This would be a rule for both indoor and outdoor workers and would take into account other factors like humidity levels and direct sunlight, Parker said, which makes it complex. Complicating things further: the potential for a change in administration next year.

"If there's a change in administration, a new administration may take a different approach," said Parker. "The 2024 elections will likely have consequences for our rulemaking effort."

Still, the heat doesn't wait for rules or elections. Parker said he has already received notifications for deaths out of this summer's heatwave in the South that the agency will begin investigating.

As some states take matters into their own hands, workers are still dying in others

The state of Washington, where Abalos worked in the fields, will have a permanent heat rule effective July 17. It comes after two years of temporary emergency rules in place from when the heat dome affected the state.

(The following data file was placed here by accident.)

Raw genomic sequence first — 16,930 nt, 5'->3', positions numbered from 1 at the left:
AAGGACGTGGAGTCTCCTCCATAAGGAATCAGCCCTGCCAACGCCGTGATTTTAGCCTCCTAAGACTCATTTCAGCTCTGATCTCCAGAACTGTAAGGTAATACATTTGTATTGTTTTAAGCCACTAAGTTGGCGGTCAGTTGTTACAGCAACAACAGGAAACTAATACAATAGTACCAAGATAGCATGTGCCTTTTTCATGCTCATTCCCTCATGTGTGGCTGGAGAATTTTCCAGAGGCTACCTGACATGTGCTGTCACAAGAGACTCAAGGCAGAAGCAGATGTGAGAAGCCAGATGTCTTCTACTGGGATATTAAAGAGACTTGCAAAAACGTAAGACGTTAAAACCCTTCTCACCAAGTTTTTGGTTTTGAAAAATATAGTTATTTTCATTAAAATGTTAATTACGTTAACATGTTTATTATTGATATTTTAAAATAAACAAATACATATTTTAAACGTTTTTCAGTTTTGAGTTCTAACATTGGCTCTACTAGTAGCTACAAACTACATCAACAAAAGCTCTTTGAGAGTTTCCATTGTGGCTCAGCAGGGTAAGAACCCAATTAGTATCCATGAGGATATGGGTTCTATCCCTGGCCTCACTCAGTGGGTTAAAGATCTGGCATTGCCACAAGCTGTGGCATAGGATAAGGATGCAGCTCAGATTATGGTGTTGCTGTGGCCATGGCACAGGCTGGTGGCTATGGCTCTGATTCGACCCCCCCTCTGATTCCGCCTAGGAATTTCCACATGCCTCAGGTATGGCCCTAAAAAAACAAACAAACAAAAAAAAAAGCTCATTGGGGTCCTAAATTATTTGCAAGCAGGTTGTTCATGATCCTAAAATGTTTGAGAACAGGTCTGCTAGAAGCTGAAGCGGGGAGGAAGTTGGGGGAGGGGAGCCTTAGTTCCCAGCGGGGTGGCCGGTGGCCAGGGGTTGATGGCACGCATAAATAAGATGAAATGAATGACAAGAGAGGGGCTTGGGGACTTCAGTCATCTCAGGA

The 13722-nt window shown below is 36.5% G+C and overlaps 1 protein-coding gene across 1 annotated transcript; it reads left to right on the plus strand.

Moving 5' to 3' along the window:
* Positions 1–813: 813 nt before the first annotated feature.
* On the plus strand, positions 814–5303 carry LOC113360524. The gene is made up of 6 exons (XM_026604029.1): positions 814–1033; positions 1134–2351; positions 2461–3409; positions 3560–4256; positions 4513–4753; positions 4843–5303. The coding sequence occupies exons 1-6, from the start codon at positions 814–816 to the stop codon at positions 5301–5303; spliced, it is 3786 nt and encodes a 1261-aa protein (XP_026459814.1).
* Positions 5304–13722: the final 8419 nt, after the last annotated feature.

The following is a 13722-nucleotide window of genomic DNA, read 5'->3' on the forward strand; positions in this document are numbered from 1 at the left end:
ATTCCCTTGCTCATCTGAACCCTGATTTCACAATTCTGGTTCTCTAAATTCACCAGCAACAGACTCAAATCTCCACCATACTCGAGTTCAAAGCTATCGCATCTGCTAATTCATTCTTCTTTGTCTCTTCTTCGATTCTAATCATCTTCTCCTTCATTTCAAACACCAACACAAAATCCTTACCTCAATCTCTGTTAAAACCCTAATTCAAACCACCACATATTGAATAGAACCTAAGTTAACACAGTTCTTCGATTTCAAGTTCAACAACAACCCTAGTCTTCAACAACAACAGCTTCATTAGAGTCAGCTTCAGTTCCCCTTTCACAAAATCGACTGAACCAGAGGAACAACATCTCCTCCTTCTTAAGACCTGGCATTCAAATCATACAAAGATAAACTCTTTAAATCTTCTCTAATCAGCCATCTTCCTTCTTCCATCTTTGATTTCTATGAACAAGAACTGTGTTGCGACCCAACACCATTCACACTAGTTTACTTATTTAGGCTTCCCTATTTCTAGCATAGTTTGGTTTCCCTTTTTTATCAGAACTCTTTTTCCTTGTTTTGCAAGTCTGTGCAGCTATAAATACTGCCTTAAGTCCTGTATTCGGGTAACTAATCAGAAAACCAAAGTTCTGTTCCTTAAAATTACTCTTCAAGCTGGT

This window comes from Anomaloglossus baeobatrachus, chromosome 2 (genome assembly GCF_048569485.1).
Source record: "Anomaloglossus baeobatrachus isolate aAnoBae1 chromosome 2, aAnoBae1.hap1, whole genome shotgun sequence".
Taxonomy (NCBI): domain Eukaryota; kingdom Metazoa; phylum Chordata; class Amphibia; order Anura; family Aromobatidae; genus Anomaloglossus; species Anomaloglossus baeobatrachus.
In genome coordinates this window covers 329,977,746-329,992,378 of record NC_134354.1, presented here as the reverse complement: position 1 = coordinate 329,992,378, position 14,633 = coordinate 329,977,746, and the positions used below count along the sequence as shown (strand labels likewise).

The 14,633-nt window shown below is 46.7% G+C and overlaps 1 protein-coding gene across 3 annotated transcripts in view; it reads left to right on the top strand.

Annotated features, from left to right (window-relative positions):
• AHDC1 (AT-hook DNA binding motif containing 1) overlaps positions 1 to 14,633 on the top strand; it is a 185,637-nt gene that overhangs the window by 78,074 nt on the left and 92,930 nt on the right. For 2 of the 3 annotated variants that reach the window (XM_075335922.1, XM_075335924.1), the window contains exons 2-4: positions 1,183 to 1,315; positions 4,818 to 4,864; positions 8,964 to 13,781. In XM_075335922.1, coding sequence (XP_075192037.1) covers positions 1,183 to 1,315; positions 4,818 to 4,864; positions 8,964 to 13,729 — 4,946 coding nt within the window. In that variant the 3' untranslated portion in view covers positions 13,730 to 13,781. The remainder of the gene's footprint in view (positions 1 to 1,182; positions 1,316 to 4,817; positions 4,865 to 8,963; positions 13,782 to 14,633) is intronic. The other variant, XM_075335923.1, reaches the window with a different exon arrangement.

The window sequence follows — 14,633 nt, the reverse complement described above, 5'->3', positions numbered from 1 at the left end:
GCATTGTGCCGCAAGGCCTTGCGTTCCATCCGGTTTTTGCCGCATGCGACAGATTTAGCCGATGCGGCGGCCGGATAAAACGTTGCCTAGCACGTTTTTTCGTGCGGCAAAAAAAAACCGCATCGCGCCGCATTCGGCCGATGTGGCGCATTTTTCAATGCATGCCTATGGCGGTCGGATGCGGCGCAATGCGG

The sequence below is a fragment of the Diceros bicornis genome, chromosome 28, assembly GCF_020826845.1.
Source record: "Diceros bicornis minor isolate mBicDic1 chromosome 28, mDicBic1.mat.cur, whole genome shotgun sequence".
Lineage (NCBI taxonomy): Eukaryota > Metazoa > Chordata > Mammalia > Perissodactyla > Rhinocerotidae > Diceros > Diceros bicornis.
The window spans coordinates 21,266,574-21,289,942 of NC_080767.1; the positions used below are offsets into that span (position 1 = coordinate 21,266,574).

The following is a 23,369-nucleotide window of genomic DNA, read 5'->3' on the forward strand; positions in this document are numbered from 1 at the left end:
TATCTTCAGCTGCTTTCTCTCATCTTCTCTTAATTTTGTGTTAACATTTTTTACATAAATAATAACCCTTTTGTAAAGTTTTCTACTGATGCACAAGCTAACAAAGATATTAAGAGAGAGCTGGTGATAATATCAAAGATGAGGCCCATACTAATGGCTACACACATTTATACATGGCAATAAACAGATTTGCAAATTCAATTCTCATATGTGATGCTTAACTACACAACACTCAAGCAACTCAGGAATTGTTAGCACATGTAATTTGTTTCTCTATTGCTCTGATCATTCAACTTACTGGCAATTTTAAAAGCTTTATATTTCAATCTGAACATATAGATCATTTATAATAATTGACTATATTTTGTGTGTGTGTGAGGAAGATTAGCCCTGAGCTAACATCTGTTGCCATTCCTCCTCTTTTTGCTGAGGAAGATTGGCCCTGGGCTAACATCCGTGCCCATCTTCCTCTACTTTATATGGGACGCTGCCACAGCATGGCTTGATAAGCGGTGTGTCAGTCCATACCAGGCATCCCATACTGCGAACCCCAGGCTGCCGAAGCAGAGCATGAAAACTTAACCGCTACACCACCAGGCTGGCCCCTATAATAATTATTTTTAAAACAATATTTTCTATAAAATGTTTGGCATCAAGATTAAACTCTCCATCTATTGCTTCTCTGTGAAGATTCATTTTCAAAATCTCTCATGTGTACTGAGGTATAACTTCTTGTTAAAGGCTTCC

The rule would encourage "cool-down rest periods" beginning when temperatures reach 80 degrees. It specifies that employees must "be allowed and encouraged to take a preventative cool-down rest in the shade or using another means provided by the employer to reduce body temperature when they feel the need to do so to protect themselves from overheating." There are also new rules regarding access to shade, cool drinking water, and mandatory rest periods when the temperature breaches 90 and 100 degrees.

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Abalos is now working for the United Farm Workers, a farm labor union and advocacy organization, under a new partnership with the Agriculture Department to help the farmworker community. This includes visiting fields and informing workers about new rules and their rights.